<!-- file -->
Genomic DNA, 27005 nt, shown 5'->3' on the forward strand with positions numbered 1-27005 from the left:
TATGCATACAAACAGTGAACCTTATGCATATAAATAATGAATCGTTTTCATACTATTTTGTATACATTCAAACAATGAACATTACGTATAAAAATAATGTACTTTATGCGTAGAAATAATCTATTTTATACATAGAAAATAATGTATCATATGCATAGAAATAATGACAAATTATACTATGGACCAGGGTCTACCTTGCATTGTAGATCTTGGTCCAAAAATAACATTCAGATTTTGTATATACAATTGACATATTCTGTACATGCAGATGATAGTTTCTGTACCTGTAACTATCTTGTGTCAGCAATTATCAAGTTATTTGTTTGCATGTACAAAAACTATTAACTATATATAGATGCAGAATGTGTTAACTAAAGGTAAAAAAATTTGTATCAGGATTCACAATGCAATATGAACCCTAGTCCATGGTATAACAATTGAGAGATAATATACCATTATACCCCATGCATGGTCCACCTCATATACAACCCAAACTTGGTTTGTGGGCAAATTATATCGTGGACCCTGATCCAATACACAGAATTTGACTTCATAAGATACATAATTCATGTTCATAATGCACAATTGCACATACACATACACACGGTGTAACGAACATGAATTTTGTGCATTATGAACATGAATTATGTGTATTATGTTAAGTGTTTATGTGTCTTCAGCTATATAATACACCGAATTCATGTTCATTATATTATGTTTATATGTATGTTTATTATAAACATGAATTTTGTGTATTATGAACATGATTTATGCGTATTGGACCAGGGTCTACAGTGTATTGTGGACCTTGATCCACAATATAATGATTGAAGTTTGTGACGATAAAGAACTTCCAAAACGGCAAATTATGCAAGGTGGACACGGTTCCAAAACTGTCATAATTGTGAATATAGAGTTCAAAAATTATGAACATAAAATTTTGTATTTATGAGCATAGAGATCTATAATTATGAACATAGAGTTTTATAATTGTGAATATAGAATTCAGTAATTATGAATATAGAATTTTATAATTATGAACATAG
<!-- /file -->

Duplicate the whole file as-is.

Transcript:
Genomic DNA, 27005 nt, shown 5'->3' on the forward strand with positions numbered 1-27005 from the left:
TATGCATACAAACAGTGAACCTTATGCATATAAATAATGAATCGTTTTCATACTATTTTGTATACATTCAAACAATGAACATTACGTATAAAAATAATGTACTTTATGCGTAGAAATAATCTATTTTATACATAGAAAATAATGTATCATATGCATAGAAATAATGACAAATTATACTATGGACCAGGGTCTACCTTGCATTGTAGATCTTGGTCCAAAAATAACATTCAGATTTTGTATATACAATTGACATATTCTGTACATGCAGATGATAGTTTCTGTACCTGTAACTATCTTGTGTCAGCAATTATCAAGTTATTTGTTTGCATGTACAAAAACTATTAACTATATATAGATGCAGAATGTGTTAACTAAAGGTAAAAAAATTTGTATCAGGATTCACAATGCAATATGAACCCTAGTCCATGGTATAACAATTGAGAGATAATATACCATTATACCCCATGCATGGTCCACCTCATATACAACCCAAACTTGGTTTGTGGGCAAATTATATCGTGGACCCTGATCCAATACACAGAATTTGACTTCATAAGATACATAATTCATGTTCATAATGCACAATTGCACATACACATACACACGGTGTAACGAACATGAATTTTGTGCATTATGAACATGAATTATGTGTATTATGTTAAGTGTTTATGTGTCTTCAGCTATATAATACACCGAATTCATGTTCATTATATTATGTTTATATGTATGTTTATTATAAACATGAATTTTGTGTATTATGAACATGATTTATGCGTATTGGACCAGGGTCTACAGTGTATTGTGGACCTTGATCCACAATATAATGATTGAAGTTTGTGACGATAAAGAACTTCCAAAACGGCAAATTATGCAAGGTGGACACGGTTCCAAAACTGTCATAATTGTGAATATAGAGTTCAAAAATTATGAACATAAAATTTTGTATTTATGAGCATAGAGATCTATAATTATGAACATAGAGTTTTATAATTGTGAATATAGAATTCAGTAATTATGAATATAGAATTTTATAATTATGAACATAG